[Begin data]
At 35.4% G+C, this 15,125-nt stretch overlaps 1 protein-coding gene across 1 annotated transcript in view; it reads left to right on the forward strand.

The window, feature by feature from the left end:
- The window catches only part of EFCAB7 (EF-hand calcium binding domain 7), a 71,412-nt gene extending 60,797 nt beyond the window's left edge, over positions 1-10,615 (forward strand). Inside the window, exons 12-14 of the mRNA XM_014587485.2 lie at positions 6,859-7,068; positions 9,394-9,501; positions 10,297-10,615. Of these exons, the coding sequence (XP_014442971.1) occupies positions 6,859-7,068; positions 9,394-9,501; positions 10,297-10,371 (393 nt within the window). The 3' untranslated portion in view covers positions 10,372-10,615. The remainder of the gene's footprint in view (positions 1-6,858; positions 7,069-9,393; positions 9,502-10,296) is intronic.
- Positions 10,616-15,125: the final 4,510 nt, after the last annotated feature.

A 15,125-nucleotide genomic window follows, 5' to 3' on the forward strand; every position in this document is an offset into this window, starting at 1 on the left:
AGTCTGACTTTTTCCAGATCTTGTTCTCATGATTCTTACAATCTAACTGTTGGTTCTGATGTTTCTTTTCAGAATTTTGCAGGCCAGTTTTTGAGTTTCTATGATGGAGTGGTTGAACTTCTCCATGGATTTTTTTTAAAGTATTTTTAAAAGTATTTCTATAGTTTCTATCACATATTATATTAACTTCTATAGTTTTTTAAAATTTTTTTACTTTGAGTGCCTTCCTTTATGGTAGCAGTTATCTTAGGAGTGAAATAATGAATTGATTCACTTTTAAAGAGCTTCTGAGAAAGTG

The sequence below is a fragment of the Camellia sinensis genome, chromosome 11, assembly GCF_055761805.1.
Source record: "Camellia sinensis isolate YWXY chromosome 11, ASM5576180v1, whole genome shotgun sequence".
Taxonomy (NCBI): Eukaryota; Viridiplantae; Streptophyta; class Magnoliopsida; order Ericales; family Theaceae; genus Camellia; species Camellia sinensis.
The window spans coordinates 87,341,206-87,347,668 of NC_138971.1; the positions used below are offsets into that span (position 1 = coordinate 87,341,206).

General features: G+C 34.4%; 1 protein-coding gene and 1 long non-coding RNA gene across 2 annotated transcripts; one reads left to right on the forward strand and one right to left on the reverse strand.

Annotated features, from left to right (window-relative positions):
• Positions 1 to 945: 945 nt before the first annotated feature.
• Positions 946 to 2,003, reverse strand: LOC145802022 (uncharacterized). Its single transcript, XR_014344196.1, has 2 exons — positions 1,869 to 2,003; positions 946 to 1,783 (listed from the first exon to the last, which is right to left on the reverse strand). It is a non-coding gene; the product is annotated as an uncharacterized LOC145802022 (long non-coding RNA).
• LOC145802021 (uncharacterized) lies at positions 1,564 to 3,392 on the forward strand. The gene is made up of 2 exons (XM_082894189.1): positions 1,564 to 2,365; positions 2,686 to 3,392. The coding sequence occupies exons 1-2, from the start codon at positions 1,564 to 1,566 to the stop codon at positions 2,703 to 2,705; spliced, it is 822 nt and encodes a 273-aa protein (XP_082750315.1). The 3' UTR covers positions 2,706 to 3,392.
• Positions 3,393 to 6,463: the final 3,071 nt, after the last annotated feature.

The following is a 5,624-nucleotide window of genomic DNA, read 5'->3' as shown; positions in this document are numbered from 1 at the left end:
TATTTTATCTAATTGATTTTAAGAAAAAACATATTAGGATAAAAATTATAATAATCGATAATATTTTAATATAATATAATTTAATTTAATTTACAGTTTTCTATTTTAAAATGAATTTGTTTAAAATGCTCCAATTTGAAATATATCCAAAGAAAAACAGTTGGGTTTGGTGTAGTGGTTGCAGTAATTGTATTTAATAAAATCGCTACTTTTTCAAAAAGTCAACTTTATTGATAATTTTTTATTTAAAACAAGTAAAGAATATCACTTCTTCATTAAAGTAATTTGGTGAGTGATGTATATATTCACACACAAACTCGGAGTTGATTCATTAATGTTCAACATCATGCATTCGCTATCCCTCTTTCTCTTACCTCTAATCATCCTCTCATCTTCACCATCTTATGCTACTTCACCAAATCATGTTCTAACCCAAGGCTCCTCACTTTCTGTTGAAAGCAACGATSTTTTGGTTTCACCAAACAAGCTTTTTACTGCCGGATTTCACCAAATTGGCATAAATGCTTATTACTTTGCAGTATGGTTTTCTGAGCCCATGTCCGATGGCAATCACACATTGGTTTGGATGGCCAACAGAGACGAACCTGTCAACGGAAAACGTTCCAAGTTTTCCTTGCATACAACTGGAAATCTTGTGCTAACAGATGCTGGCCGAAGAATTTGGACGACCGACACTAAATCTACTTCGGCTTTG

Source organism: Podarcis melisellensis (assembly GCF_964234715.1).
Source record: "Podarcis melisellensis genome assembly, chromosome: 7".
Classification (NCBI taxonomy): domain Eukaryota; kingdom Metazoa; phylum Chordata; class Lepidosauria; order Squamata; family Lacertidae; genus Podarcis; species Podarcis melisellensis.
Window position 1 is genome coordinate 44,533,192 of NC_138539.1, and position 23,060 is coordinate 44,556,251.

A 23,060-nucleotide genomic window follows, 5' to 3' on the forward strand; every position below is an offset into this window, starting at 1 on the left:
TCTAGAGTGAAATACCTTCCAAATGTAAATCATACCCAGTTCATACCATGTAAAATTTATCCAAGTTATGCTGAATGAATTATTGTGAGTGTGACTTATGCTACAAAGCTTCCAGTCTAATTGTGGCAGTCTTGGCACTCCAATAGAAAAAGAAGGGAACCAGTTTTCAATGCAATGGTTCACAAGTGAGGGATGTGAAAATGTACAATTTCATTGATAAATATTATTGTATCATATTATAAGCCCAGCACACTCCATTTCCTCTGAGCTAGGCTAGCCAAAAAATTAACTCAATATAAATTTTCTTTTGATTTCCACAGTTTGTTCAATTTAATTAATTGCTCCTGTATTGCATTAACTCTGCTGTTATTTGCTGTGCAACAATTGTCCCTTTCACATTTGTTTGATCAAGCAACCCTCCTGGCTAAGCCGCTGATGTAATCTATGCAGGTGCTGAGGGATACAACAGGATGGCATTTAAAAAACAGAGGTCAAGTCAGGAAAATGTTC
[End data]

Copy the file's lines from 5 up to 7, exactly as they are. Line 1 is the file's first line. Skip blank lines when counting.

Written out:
A 15,125-nucleotide genomic window follows, 5' to 3' on the forward strand; every position in this document is an offset into this window, starting at 1 on the left:
AGTCTGACTTTTTCCAGATCTTGTTCTCATGATTCTTACAATCTAACTGTTGGTTCTGATGTTTCTTTTCAGAATTTTGCAGGCCAGTTTTTGAGTTTCTATGATGGAGTGGTTGAACTTCTCCATGGATTTTTTTTAAAGTATTTTTAAAAGTATTTCTATAGTTTCTATCACATATTATATTAACTTCTATAGTTTTTTAAAATTTTTTTACTTTGAGTGCCTTCCTTTATGGTAGCAGTTATCTTAGGAGTGAAATAATGAATTGATTCACTTTTAAAGAGCTTCTGAGAAAGTG

The sequence below is a fragment of the Camellia sinensis genome, chromosome 11, assembly GCF_055761805.1.